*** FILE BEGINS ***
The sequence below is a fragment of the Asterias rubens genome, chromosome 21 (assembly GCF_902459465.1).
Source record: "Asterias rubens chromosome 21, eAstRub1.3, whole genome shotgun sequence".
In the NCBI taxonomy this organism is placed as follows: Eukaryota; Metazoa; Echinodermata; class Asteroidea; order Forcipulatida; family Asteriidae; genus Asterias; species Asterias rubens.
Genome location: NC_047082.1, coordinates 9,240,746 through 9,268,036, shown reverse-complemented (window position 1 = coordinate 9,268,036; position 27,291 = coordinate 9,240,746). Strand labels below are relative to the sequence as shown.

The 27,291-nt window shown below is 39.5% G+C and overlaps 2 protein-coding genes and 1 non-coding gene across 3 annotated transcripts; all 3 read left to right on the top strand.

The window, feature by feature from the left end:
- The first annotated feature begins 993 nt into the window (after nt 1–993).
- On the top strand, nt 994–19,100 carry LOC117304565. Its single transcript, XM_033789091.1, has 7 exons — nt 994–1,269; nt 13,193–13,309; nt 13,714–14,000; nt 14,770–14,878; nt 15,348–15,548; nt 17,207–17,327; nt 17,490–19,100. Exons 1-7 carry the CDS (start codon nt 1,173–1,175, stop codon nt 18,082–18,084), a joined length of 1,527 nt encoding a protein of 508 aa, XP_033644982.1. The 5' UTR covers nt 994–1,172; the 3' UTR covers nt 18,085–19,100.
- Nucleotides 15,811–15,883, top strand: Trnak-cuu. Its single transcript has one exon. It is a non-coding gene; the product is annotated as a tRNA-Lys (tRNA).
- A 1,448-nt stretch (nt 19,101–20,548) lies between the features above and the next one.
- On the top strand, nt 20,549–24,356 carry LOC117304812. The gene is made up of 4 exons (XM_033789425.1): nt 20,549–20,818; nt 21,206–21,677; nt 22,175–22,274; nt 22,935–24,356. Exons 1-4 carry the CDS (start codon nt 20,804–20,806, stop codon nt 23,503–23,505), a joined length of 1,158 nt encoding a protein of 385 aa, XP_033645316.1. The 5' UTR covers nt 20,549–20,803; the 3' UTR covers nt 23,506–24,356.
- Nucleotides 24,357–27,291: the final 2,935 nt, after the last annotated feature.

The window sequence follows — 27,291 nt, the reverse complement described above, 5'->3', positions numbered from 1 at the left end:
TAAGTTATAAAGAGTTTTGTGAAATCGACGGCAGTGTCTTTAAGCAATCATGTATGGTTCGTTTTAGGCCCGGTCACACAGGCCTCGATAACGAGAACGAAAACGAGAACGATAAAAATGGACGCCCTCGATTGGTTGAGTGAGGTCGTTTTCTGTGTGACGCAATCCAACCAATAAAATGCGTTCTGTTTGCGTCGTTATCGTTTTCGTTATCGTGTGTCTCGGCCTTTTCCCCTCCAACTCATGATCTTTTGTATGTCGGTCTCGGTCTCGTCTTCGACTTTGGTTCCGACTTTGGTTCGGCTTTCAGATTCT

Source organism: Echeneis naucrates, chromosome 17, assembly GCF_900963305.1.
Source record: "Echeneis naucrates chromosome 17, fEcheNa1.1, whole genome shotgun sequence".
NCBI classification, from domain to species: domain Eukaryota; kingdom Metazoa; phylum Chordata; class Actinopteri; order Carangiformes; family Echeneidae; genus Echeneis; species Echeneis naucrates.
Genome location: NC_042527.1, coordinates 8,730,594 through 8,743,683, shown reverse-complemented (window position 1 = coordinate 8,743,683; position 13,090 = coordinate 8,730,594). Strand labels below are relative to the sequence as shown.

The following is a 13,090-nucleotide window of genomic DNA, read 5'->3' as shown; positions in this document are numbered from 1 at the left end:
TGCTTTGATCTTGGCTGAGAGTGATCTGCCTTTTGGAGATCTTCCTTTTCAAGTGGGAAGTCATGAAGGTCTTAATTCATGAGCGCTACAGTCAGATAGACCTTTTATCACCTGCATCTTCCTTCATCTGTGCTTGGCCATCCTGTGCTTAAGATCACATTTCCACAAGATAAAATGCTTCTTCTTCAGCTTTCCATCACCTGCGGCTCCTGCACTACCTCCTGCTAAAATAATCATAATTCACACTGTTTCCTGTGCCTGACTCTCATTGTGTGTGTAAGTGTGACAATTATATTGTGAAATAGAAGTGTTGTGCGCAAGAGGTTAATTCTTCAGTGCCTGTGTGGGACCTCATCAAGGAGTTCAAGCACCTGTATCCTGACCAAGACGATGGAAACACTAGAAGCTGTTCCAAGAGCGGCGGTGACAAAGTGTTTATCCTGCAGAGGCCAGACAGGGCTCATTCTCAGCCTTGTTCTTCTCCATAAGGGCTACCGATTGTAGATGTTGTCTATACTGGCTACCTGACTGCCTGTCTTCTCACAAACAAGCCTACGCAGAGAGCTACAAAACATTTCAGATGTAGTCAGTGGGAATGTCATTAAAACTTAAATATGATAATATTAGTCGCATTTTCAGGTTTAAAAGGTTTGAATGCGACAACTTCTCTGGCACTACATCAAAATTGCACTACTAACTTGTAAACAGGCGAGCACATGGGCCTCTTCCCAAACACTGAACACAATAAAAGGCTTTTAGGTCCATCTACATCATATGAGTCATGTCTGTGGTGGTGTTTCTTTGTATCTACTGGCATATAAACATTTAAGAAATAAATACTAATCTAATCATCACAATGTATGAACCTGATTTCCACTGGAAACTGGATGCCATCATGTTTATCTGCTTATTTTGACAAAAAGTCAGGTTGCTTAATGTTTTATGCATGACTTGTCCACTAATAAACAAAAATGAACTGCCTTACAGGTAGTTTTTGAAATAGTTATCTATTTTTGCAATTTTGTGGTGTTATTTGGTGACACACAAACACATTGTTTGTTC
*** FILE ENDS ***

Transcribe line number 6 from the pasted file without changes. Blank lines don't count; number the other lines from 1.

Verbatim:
The window, feature by feature from the left end: